Skip to comments.Sir Bob Geldof declares rock and roll age dead and doesn't exist anymore
Posted on 03/19/2013 11:30:45 PM PDT by Berlin_Freeper
SIR Bob Geldof says the rock and roll age is dead.
The Boomtown Rats star and Live Aid icon said: "The central problem is, for us, rock and roll was a social medium.
"That period has passed because now there are many alternative social mediums. Rock and roll needs a context in which to exist.
"It doesn't exist anymore. It's ceased to be culturally relevant.
"The rock and roll age is dead, in my view.
He added: "I'm amazed it died. No-one expected that, but I'm lucky I jumped in halfway through it.''
(Excerpt) Read more at news.com.au ...
I saw the Bootown Rats booed off the stage back in the day. Lots of fun.
I would say it died sometime back in the early 90s...maybe even late 80s. I listen to everything from Bill Haley & the Comets to AC/DC and Van Halen and all others in between, with the Surfer genre both vocals and also instrumentals only being my favorite. Beach Boys all time favorite group for me followed closely by Jan & Dean. Speaking of which, anyone remember the evening a few summers ago Dean Torrence called the Michael Savage show one summer Friday evening?
Dead? Excuse me, but a gang of us just got back from dancing for 4 hours to a great, live band. Music will never die. The man is old and maudlin. Too much chooming.
Poor feller was bullied for having a second middle name like “Zenon”. Back on RTE TV, he tried to play up the stereotypical “controversial” punk rock image by going after anything Catholic. Just an attention-seeker.
I remember the Boomtown Rats’ last Irish gig in Leixlip Castle, although I didn’t go (didn’t have to; it was loud enough and you could hear it on Main Street). Lots of bloodied-up faces walking up and down the town. The U2 and Police concerts at the same venue were much more dignified.
Get ready to boo again. The remainder of the article is all about how Geldof is in the midst of a Rats reunion. Exciting, eh . . . ?
Leixlip? West of Dublin? I visited my grandmother’s cousin there in 1983 while on my first trip to Ireland. :)
That’s the town. Lived there as a kid in the 70s and very early 80s, before they thought of building a highway through there. Not sure if I know your relatives, though . . .
We’re even further along than that. Everyone is an “artist” now. The participation isn’t limited to musical ability, distribution channels or anything and despite that we have in many cases better quality.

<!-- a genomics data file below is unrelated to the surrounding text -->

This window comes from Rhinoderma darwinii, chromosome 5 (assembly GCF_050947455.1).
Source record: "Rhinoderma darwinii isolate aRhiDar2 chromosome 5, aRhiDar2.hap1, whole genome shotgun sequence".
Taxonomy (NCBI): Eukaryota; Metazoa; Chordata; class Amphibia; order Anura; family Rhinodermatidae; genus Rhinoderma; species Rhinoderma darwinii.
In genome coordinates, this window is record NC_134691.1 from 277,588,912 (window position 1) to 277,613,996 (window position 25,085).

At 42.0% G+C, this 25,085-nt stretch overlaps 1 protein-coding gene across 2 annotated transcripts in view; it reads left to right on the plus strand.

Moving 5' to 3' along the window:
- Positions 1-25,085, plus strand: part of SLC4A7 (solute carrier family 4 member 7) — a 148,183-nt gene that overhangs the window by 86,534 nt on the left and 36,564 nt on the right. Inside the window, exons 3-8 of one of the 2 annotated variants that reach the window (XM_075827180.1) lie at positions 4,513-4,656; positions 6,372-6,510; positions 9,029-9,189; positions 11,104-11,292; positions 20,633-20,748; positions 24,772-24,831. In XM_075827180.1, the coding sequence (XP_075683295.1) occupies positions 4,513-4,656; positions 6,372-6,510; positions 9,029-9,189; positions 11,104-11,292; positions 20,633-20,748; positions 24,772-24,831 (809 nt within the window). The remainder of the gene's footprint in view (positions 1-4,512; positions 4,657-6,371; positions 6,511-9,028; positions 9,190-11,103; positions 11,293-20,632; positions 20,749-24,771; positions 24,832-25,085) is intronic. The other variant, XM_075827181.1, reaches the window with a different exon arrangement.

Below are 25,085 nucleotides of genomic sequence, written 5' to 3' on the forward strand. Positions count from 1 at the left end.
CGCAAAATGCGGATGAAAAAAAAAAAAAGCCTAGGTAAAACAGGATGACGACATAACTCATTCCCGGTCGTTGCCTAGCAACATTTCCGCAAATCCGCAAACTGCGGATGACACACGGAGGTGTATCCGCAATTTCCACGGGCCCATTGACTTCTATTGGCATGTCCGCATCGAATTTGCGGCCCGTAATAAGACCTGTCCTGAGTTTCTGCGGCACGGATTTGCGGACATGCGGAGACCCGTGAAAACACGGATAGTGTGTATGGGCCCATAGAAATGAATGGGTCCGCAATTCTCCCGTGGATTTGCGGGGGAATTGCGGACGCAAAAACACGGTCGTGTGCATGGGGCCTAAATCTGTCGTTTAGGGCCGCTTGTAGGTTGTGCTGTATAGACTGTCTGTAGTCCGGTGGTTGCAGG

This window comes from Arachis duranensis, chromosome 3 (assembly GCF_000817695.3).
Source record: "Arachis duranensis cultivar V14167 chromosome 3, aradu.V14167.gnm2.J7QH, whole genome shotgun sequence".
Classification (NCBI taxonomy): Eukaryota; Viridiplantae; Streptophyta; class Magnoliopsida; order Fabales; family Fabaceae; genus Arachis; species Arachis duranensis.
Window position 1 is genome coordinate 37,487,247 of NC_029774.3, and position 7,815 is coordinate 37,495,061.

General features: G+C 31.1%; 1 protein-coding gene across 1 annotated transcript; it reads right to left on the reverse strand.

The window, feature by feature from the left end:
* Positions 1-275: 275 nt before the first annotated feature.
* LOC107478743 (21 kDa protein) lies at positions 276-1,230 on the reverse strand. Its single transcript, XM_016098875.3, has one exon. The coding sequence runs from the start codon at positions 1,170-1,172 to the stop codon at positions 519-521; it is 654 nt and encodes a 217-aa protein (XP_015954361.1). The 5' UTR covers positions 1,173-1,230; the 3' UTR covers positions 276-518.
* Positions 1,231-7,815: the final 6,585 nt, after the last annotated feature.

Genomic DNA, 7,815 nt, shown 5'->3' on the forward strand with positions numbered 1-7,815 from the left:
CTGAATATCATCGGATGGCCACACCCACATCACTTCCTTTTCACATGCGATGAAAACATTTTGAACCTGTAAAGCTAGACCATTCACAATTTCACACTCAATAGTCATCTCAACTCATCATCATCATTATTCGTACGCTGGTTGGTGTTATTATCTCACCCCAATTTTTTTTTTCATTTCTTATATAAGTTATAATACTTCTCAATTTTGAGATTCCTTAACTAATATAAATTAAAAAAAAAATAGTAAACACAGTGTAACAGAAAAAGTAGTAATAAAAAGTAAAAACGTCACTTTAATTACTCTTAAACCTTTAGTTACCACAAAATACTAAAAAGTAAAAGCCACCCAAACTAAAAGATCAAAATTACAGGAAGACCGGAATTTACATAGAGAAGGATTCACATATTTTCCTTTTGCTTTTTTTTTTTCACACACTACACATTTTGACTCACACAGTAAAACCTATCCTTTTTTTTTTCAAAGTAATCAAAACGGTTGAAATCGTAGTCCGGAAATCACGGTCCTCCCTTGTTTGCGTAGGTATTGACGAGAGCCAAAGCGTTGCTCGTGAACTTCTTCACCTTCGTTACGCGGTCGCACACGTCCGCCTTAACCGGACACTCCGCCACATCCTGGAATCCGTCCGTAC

I’ve heard “fans” or audience members cover tunes better and more creatively than the original artist. The 20th century was a control freaks dream century of confluence. My hope is that the 21st century is one of liberty, real liberty.
Have you taken a look at the “virtual school” phenomenon that is taking root in K-12? Here in Louisiana, the teacher’s union has broken out in slobbering fits over the prospect of government schools becoming obsolete.
It will be a paradigm shift in the history of education.
Her name was Mary McGushin. She was about 80-85 when I saw her.
One would wish it had died, however the noise still “Rolls” out. The man is right in statinng it was a cultural thing-Western Culture is moribund. That is its meaning.
I love Imagine Dragons. Rock isn’t dead. Just different.
Very perceptive. I'm shocked that rap lasted longer than a few years, and that rap and dance have displaced rock. They're very monotonous.
There was so much variety and great music in Rock's hey-day, which I would peg from '67-'79.
If they ever come for my music they may as well take my amplifier and speakers too. Then they can have fun with it at their after-work parties.
I've always liked rock, but the more I learn about politics, and the politics of most musicians, the less I can stand to listen to it because of the insane liberal ideologies they promote (listen to Neil Young's "Rockin In The Free World", especially the last verse. Eff him and his opinion of America).
Suddenly technology could go around the distribution network, and could connect an artist with an audience without going through the music industry selecting what an audience would hear.
I hear ads on the radio that implore people not to download tunes for free (steal the music) and while I agree totally with property rights, I note that the music industry is mostly protecting itself, not the artists. My understanding is that the artists make their money off of touring, which of course you have to pay to see. Since they've promoted socialism and the destruction of private property for so long, it's hard to have any sympathy for them.
SIR Bob Geldof says the rock and roll age is dead.
Funny? But Rock n Roll says Bob Geldof is dead.
He did that song “I don’t like Mondays” about the girl who shot up a classroom full of school mates.
Maybe he’s just frustrated that, because R & R is based on truthful commentary, and they can’t do truthful commentary as long as their masters won’t let them, it’s done.
Can you imagine anyone singing about the truth behind Newtown?
Rap is honest.
Kids, the audience, seek truth. They’re on to rap, leaving the BS behind in the dust.
And LONG overdue. The idea that all kids have the same learning style is just ludicrous. They need to be exposed to the same idea from different perspectives to fully grasp it. Some (like me) can garner it easily from the printed page. Others need to see it (video) or hear it (audio).
I think what you'll see is course content online, and teachers functioning more as tutors for those who need help grasping certain ideas.
Kahn Academy is just the barest beginning.